As Mark Pulliam notes below, a federal district court in Texas threw out the Obama Administration’s guidance directing schools to accommodate transgender students by allowing them to use the facilities (restrooms, lockers, etc.) that conforms with their professed gender identity. As I discuss in this Volokh Conspiracy post, the judge concluded (among other things) that the guidelines were, in effect, a regulation requiring notice-and-comment under the Administrative Procedure Act. The court also concluded that the guidelines conflict with the relevant statutory and regulatory provisions, but the initial conclusion was sufficient to throw out the Administration’s guidance.
The opinion largely dwells on questions of administrative law and statutory interpretation, rather than the more interesting policy issues that pundits would rather debate. This may explain why some of the early coverage is so sloppy or inaccurate. Take, for example, this article by Mark Joseph Stern at Slate.
Stern characterizes the decision as some sort of power grab, yet inadvertently confirms that the judge was correct to conclude the guidelines are invalid. As Stern notes, the guidelines “would have barred schools that receive federal funding from discriminating against trans and gender-nonconforming students.” If so, that proves the correctness of the court’s ruling, because a guidance document that imposes obligations on the regulated community is not a guidance at all, but a regulation subject to the APA’s procedural requirements. This is Administrative Law 101.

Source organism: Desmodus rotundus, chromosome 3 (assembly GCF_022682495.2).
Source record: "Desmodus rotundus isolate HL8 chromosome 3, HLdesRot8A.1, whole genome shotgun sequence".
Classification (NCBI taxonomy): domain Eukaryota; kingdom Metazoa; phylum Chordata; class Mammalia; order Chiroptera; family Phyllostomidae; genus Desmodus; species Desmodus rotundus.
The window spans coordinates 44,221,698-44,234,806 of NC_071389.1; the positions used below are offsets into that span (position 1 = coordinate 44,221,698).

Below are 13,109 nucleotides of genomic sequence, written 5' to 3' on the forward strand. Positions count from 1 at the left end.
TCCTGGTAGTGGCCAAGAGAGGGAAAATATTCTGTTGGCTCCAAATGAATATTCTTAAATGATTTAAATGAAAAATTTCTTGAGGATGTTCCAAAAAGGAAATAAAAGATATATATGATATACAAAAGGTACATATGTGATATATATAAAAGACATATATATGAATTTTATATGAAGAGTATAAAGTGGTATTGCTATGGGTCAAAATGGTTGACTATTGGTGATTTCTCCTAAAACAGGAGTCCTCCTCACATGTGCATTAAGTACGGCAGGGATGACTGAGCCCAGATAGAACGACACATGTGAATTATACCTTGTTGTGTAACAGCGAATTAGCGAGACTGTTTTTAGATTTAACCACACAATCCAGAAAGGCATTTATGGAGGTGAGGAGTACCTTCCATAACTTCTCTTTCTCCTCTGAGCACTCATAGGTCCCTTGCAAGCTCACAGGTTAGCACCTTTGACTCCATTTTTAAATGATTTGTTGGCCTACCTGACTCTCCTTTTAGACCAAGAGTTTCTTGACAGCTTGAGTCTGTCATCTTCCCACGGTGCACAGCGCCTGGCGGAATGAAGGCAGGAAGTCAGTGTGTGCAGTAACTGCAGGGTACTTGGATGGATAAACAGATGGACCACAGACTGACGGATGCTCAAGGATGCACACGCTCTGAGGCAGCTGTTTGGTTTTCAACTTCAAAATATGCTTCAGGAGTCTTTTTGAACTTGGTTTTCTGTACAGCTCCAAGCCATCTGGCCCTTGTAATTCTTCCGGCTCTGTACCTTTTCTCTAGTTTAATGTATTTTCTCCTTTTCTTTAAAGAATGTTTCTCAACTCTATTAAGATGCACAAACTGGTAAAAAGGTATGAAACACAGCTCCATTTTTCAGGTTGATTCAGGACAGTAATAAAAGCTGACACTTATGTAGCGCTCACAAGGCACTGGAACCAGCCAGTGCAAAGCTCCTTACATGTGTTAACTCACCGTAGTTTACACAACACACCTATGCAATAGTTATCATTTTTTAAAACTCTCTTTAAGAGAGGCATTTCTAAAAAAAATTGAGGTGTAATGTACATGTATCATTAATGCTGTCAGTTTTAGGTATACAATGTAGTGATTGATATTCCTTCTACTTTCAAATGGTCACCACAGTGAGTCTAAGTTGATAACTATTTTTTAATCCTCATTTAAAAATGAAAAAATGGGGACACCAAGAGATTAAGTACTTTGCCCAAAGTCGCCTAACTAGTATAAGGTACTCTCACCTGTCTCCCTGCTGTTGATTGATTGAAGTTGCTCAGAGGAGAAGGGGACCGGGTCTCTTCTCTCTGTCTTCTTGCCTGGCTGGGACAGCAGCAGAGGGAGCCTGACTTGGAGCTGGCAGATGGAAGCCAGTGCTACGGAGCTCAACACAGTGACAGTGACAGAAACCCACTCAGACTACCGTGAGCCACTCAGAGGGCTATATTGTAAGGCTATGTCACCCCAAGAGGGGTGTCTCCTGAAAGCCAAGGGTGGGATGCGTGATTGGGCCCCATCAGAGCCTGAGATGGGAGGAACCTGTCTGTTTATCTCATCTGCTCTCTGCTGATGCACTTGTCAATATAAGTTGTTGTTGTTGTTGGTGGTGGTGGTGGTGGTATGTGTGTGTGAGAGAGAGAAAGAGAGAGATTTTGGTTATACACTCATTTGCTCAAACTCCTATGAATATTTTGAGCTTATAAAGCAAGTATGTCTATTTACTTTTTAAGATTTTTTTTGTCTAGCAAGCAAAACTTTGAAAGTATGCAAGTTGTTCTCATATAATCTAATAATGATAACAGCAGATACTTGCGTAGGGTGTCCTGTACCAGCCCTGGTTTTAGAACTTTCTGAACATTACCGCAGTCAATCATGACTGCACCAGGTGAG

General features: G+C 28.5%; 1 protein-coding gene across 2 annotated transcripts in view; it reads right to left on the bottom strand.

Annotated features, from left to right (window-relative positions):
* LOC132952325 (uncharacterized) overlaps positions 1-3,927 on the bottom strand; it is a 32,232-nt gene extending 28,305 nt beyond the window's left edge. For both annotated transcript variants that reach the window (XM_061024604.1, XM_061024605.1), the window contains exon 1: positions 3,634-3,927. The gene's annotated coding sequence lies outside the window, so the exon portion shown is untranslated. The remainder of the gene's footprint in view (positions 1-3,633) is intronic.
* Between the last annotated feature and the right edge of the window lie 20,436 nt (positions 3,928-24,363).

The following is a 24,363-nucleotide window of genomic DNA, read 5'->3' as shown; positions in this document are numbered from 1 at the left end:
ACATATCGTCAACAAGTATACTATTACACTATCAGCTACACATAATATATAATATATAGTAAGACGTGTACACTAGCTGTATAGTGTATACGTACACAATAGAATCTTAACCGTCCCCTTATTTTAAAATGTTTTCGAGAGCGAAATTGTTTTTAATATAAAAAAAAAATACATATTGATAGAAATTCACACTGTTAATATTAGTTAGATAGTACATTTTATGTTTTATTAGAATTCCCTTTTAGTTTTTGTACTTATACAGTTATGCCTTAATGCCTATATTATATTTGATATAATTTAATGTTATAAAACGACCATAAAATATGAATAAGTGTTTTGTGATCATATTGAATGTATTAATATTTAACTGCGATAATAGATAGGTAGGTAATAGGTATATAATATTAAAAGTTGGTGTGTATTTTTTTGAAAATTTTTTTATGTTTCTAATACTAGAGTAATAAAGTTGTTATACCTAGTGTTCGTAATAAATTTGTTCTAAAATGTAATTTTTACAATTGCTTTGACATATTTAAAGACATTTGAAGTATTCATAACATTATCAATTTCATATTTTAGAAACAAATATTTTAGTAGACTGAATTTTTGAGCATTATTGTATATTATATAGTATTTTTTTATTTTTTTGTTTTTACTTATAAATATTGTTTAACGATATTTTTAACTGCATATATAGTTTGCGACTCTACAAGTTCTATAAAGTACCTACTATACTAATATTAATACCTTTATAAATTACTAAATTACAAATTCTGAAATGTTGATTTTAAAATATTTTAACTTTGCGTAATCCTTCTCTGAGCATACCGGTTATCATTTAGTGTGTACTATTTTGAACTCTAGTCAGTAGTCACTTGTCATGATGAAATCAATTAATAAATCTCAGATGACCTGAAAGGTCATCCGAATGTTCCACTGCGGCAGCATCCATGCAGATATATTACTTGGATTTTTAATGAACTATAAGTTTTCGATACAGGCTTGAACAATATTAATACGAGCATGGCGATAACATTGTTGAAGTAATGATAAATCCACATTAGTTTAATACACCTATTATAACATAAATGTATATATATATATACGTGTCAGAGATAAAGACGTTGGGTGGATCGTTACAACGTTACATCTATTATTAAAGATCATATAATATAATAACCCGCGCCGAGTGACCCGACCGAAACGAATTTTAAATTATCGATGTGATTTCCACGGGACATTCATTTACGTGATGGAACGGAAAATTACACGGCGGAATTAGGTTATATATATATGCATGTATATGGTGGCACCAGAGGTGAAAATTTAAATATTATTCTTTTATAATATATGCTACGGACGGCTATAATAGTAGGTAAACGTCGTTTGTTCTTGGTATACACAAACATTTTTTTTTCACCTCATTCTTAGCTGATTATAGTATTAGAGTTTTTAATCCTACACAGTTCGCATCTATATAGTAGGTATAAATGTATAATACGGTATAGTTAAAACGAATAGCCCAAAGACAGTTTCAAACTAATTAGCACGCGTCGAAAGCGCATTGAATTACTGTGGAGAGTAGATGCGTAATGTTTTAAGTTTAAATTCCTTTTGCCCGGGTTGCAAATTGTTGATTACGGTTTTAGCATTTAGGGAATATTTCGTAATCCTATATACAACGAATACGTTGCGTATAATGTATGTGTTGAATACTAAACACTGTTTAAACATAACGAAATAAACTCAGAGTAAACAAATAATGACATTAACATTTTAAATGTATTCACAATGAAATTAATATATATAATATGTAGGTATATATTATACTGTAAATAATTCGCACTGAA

Stern’s sloppiness does not end there, however. In addition to bollixing the relevant deference doctrines, he later claims that the court purported “to halt the implementation of federal guidance in states where an appeals court has already approved the exact same guidance” (emphasis added), referencing the Fourth Circuit’s decision in G.G. v. Gloucester County School Board (which I discussed here and here). While Stern is right to note that aspects of the injunction may be unnecessarily broad, his account is still wrong on multiple levels.
First, the guidelines at issue were not “approved” by the Fourth Circuit; they could not have been. The Fourth Circuit decision came down in April. The guidelines, on the other hand, were not issued until May. (In fact, here’s Stern’s May article about them.) The court also didn’t purport to overrule anything the Fourth Circuit did. It expressly noted that the Fourth Circuit decision has been stayed by the Supreme Court, and invited briefing should the scope of its injunction need to be narrowed so as not to “unnecessarily interfere with litigation currently pending before other federal courts on this subject.”